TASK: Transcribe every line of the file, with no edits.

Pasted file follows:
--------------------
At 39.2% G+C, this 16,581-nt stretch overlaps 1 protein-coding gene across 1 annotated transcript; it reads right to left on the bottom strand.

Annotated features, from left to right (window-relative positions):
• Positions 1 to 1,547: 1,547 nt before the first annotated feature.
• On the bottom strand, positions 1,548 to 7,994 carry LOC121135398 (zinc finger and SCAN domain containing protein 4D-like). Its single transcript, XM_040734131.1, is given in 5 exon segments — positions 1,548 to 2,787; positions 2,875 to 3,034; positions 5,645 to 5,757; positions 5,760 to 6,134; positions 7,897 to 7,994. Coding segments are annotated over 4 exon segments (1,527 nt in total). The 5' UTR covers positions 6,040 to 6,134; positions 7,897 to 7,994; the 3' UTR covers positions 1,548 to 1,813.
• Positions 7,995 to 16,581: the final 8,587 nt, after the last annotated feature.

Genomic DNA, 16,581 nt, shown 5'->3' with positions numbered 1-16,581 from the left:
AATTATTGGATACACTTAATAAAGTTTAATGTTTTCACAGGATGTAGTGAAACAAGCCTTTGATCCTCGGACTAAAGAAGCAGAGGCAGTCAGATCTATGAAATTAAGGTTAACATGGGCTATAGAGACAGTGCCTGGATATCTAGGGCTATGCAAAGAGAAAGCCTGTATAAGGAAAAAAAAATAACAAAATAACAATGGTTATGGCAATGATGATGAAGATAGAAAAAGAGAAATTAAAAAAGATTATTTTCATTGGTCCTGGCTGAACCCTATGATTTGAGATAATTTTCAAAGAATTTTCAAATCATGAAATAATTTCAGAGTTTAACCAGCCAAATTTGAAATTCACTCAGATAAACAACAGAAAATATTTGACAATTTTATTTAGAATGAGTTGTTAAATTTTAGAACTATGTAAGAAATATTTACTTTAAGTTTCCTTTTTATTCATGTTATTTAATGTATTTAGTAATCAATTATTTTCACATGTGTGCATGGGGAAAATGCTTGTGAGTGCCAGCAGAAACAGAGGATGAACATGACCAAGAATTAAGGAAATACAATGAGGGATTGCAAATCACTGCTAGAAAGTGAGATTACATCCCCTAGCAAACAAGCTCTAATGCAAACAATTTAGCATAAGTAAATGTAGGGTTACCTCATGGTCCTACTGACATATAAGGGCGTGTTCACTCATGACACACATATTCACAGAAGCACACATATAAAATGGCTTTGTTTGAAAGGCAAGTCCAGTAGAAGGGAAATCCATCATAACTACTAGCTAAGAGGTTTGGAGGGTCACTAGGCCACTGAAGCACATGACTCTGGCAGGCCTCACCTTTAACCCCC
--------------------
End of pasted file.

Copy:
At 39.2% G+C, this 16,581-nt stretch overlaps 1 protein-coding gene across 1 annotated transcript; it reads right to left on the bottom strand.

Annotated features, from left to right (window-relative positions):
• Positions 1 to 1,547: 1,547 nt before the first annotated feature.
• On the bottom strand, positions 1,548 to 7,994 carry LOC121135398 (zinc finger and SCAN domain containing protein 4D-like). Its single transcript, XM_040734131.1, is given in 5 exon segments — positions 1,548 to 2,787; positions 2,875 to 3,034; positions 5,645 to 5,757; positions 5,760 to 6,134; positions 7,897 to 7,994. Coding segments are annotated over 4 exon segments (1,527 nt in total). The 5' UTR covers positions 6,040 to 6,134; positions 7,897 to 7,994; the 3' UTR covers positions 1,548 to 1,813.
• Positions 7,995 to 16,581: the final 8,587 nt, after the last annotated feature.

Genomic DNA, 16,581 nt, shown 5'->3' with positions numbered 1-16,581 from the left:
AATTATTGGATACACTTAATAAAGTTTAATGTTTTCACAGGATGTAGTGAAACAAGCCTTTGATCCTCGGACTAAAGAAGCAGAGGCAGTCAGATCTATGAAATTAAGGTTAACATGGGCTATAGAGACAGTGCCTGGATATCTAGGGCTATGCAAAGAGAAAGCCTGTATAAGGAAAAAAAAATAACAAAATAACAATGGTTATGGCAATGATGATGAAGATAGAAAAAGAGAAATTAAAAAAGATTATTTTCATTGGTCCTGGCTGAACCCTATGATTTGAGATAATTTTCAAAGAATTTTCAAATCATGAAATAATTTCAGAGTTTAACCAGCCAAATTTGAAATTCACTCAGATAAACAACAGAAAATATTTGACAATTTTATTTAGAATGAGTTGTTAAATTTTAGAACTATGTAAGAAATATTTACTTTAAGTTTCCTTTTTATTCATGTTATTTAATGTATTTAGTAATCAATTATTTTCACATGTGTGCATGGGGAAAATGCTTGTGAGTGCCAGCAGAAACAGAGGATGAACATGACCAAGAATTAAGGAAATACAATGAGGGATTGCAAATCACTGCTAGAAAGTGAGATTACATCCCCTAGCAAACAAGCTCTAATGCAAACAATTTAGCATAAGTAAATGTAGGGTTACCTCATGGTCCTACTGACATATAAGGGCGTGTTCACTCATGACACACATATTCACAGAAGCACACATATAAAATGGCTTTGTTTGAAAGGCAAGTCCAGTAGAAGGGAAATCCATCATAACTACTAGCTAAGAGGTTTGGAGGGTCACTAGGCCACTGAAGCACATGACTCTGGCAGGCCTCACCTTTAACCCCC